Words and ideas are culturally and spiritually powerful for good (“Let there be light.”) or evil (“Has God said?”). They are profoundly generative, formative, visionary, and defining of past, present, and future ecclesial and civilizational reality. Jesus said, “It is the Spirit who gives life; the flesh profits nothing; the words that I have spoken to you are spirit and are life” (John 6:33). Humanity “lives by everything that proceeds out of the mouth of the Lord” (Deut. 8:3). Indeed, “The words of the LORD are pure words, As silver tried in a furnace on the earth, refined seven times” (Ps. 12:6).

Some view the present crisis of polarization and outrage in very intellectualist or modernist terms — and if we can just revive the right political philosophy, model of government, or legal definition of freedom of speech or religion, then culture and community will heal and unify. Yet, as critically important as such concepts, legal decisions, and discussions truly are,24 the spiritually semantic context of an era is even more fundamental and prior to all such cultural diagnoses, prescriptions, and worldview conflicts. Logos-created reality begins with “Then God said” (Gen. 1:3).

The architects of the “more perfect union” did not always agree among themselves,25 yet the emerging Logocentric and Enlightenment hybrid semantic consensus included traditional Judeo-Christian, Lockean (rational supernaturalism), plus moderate and more extreme Enlightenment elements ameliorated by Judeo-Christian conceptions, culture, and the First Great Awakening revival.26 This collaborative and semantic synthesis of unity from diversity served as a plumb line for civilization-building, and advanced belief in the Creator, divinely bestowed rights, and shared norms for assessing truth and morality claims. This semantic tapestry could serve as a rekindled and unifying alternative model for our age of accelerating fragmentation. Today we can’t communicate because we inhabit alternative semantic and spiritual universes.

Guinness’s brilliant ABC observation is perhaps already dated. We are now moving from an ABC moment in history to an AJC (anti-Judeo-Christian) moment. This macro-morphing is coterminously emerging from and influencing virtually every theological, political, and cultural term and concept utilized within and outside of faith communities.27 This inverted semantic context has been materializing for multiple generations and illuminates why Mother Teresa and Billy Graham were referred to, less than two decades ago, by such terms as “Hell’s Angel,” “fanatic, fundamentalist, and fraud,” “power-worshipping bigot,” and “disgustingly evil.”28 The canary in the mineshaft for this global and semantic coup d’état is now singing a troubled and chaotic jeremiad. For another example, “social justice” has often become a question-begging Trojan horse for AJC tribalistic “just us.” The fallacy of verbal equivocation is used daily, as verbal gyrations are constantly redefining reality, including the American experiment, freedom, compassion, diversity, the church, and Judeo-Christian beliefs and practices. If Western history were a Star Wars drama, the fallacy of equivocation would clearly be one of the main and most effective weapons of the dark side. Or in terms reminiscent of C. S. Lewis and his Screwtape Letters (1942), seductive semantic equivocation is now Screwtape’s preferred sophism.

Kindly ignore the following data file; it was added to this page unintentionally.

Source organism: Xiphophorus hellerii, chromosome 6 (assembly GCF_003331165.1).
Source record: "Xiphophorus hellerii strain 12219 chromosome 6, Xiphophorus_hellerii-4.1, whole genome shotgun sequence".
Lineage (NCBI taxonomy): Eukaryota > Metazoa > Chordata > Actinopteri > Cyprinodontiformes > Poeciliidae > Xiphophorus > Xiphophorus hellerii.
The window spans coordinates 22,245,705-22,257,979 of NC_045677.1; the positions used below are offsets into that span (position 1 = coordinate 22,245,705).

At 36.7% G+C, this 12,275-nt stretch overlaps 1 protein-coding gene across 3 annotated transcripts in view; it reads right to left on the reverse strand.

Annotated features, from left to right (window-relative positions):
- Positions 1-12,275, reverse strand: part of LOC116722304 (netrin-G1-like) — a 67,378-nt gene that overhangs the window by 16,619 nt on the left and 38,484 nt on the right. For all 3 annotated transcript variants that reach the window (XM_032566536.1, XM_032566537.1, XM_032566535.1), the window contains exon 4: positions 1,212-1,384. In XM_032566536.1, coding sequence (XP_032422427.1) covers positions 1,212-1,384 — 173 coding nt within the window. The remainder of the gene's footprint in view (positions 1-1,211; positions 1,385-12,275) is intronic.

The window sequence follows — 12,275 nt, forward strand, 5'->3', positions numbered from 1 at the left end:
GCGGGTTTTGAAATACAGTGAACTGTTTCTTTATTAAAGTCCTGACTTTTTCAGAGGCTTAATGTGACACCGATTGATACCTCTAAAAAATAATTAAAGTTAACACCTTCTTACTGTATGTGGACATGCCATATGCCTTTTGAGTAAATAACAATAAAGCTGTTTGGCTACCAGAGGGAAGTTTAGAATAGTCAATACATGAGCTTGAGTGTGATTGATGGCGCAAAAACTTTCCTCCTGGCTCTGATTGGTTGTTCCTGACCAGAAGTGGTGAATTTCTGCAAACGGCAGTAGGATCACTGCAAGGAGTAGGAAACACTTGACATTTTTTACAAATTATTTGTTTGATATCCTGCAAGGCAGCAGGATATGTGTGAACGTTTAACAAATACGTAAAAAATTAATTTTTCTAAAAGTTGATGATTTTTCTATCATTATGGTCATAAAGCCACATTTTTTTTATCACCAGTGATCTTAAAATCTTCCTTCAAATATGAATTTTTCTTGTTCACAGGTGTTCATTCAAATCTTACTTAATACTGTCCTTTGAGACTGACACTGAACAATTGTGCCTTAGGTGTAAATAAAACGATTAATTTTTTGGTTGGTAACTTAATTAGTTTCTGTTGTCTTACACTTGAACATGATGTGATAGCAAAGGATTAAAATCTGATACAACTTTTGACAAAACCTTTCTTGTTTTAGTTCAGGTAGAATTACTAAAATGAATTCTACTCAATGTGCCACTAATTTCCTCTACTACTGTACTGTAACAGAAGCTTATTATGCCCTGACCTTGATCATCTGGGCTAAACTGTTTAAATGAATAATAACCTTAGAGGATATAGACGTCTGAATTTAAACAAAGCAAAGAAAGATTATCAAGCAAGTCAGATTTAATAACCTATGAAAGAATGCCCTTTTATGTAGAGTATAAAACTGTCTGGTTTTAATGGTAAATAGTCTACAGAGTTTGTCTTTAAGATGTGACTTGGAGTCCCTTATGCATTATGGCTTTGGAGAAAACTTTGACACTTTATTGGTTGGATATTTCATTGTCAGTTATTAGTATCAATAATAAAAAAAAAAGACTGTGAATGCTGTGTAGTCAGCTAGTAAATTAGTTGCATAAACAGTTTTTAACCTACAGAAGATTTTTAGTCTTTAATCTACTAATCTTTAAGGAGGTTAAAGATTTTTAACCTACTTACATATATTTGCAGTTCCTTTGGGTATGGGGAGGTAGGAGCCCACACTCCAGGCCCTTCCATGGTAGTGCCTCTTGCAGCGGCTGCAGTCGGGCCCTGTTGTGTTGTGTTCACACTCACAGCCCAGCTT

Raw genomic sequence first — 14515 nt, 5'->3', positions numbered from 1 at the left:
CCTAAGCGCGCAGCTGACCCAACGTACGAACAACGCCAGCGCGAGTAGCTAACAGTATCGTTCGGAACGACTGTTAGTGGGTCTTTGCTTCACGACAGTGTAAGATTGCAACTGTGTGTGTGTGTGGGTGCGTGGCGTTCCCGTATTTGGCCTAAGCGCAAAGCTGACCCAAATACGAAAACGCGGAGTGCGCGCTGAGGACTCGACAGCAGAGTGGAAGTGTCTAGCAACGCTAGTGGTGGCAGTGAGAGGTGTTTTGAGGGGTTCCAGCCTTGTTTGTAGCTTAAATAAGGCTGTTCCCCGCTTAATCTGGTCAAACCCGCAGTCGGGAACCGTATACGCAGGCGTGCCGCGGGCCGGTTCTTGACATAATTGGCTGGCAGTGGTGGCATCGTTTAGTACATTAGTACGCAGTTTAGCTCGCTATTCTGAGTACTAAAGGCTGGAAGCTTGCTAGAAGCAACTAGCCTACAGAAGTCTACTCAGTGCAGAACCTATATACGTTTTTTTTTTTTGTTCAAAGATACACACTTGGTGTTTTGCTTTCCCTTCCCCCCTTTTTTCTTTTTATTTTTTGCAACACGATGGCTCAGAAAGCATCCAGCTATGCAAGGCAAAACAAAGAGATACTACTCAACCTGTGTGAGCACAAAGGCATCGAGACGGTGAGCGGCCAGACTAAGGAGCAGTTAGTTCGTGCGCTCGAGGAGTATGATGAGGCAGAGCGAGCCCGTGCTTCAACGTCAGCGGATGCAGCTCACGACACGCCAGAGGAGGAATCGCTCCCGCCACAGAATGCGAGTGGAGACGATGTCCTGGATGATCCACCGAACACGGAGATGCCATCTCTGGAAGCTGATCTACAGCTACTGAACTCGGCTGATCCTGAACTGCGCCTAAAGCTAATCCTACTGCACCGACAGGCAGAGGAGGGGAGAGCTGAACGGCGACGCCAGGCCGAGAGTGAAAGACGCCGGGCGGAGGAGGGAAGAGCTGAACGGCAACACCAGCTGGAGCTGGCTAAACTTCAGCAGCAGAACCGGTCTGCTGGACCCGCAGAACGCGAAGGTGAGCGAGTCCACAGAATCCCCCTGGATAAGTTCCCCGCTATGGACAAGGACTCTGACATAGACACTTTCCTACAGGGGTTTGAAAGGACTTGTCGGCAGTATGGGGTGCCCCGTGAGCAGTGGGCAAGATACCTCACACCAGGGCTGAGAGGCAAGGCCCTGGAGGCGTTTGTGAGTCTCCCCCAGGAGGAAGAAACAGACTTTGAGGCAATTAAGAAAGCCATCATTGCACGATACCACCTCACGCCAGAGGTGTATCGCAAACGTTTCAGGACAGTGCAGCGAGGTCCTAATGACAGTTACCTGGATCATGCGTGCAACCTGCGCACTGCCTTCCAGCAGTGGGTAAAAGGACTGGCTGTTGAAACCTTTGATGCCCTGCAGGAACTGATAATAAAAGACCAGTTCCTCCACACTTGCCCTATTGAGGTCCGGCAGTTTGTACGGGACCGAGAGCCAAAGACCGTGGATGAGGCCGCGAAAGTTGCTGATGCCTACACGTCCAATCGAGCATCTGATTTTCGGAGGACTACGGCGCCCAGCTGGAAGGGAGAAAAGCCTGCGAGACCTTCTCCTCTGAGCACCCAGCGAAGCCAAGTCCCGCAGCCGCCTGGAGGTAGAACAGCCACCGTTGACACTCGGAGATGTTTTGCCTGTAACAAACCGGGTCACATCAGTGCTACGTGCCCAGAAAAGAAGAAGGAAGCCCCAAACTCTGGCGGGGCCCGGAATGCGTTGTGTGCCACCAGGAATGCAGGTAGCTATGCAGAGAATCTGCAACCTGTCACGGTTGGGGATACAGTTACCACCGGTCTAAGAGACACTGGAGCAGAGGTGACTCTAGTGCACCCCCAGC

We are communicating constantly via words; consequently, every day the currency of words devalues. Thoughtful individuals of various religious and political perspectives now ask if God and truth are dead, including Time magazine.29 The cultural death of God and truth are arguably connected to the emerging death of words, free speech, freedom, and civilizational experiments in genuinely more perfect unions.

The biblical “angel of light” principle (2 Cor. 11:4) may have relevance if properly applied to the current context. The applicable part of this analogous principle is not that the seducers or the seduced are necessarily given over to evil. Consistent with leitmotifs in Scripture and The Screwtape Letters, terms and causes that appear good, pure (light), or even angelic can be employed in a fashion that is terribly destructive to individuals, faith communities, and nations. In principle, millions could advocate for a perceived noble cause when, in fact, they have been deceived.

We cannot escape the semantic quagmire and political distortions even within our own Judeo-Christian faith communities. The present post-truth and post-word crisis suggests that the greatest semantic apologetic and polemic challenges in the history of the Judeo-Christian movement may well have arrived.

The proper response to this semantic crisis is manifold,30 including these illustrative practical applications:

  • Every believer should construct a mini-lexicon of twenty of the most corrosive post-truth terms today for their respective context and ministry, then compare and contrast these terms with the Judeo-Christian-influenced semantic universe (e.g., contemporary “inclusion” versus Judeo-Christian “inclusion/love [agape]”).
  • Faith communities should engage in intentional semantic discernment relative to civic participation (e.g., voting, candidate and policy assessments, community involvement), hiring processes for religious leaders, and apologetic and evangelistic training and outreach.
  • Religious leaders, educators, and parents should follow the New Testament and historic apologetic examples (see tables above) via sermons and instruction that regularly counter and redeem semantic distortions in order to protect, disciple, and inspire the faithful toward authentic biblical mission.